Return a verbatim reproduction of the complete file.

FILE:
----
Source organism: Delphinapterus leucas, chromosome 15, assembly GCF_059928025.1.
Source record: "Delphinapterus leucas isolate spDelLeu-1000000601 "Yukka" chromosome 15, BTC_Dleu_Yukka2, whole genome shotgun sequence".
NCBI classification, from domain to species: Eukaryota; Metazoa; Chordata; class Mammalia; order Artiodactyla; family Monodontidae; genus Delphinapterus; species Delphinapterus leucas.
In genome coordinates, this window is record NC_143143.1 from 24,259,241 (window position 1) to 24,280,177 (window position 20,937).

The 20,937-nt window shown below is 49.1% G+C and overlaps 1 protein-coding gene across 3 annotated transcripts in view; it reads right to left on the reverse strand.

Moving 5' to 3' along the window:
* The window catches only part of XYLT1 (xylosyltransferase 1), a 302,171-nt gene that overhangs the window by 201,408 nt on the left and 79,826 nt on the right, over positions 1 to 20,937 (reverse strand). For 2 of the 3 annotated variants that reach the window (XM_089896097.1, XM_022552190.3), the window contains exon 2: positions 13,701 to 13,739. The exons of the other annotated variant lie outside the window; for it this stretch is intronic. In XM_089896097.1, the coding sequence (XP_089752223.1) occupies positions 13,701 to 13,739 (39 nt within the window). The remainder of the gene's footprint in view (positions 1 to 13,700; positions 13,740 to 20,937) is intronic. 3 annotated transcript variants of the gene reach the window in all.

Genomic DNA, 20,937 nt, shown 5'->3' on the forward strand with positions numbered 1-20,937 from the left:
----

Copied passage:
Source organism: Delphinapterus leucas, chromosome 15, assembly GCF_059928025.1.
Source record: "Delphinapterus leucas isolate spDelLeu-1000000601 "Yukka" chromosome 15, BTC_Dleu_Yukka2, whole genome shotgun sequence".
NCBI classification, from domain to species: Eukaryota; Metazoa; Chordata; class Mammalia; order Artiodactyla; family Monodontidae; genus Delphinapterus; species Delphinapterus leucas.
In genome coordinates, this window is record NC_143143.1 from 24,259,241 (window position 1) to 24,280,177 (window position 20,937).

The 20,937-nt window shown below is 49.1% G+C and overlaps 1 protein-coding gene across 3 annotated transcripts in view; it reads right to left on the reverse strand.

Moving 5' to 3' along the window:
* The window catches only part of XYLT1 (xylosyltransferase 1), a 302,171-nt gene that overhangs the window by 201,408 nt on the left and 79,826 nt on the right, over positions 1 to 20,937 (reverse strand). For 2 of the 3 annotated variants that reach the window (XM_089896097.1, XM_022552190.3), the window contains exon 2: positions 13,701 to 13,739. The exons of the other annotated variant lie outside the window; for it this stretch is intronic. In XM_089896097.1, the coding sequence (XP_089752223.1) occupies positions 13,701 to 13,739 (39 nt within the window). The remainder of the gene's footprint in view (positions 1 to 13,700; positions 13,740 to 20,937) is intronic. 3 annotated transcript variants of the gene reach the window in all.

Genomic DNA, 20,937 nt, shown 5'->3' on the forward strand with positions numbered 1-20,937 from the left: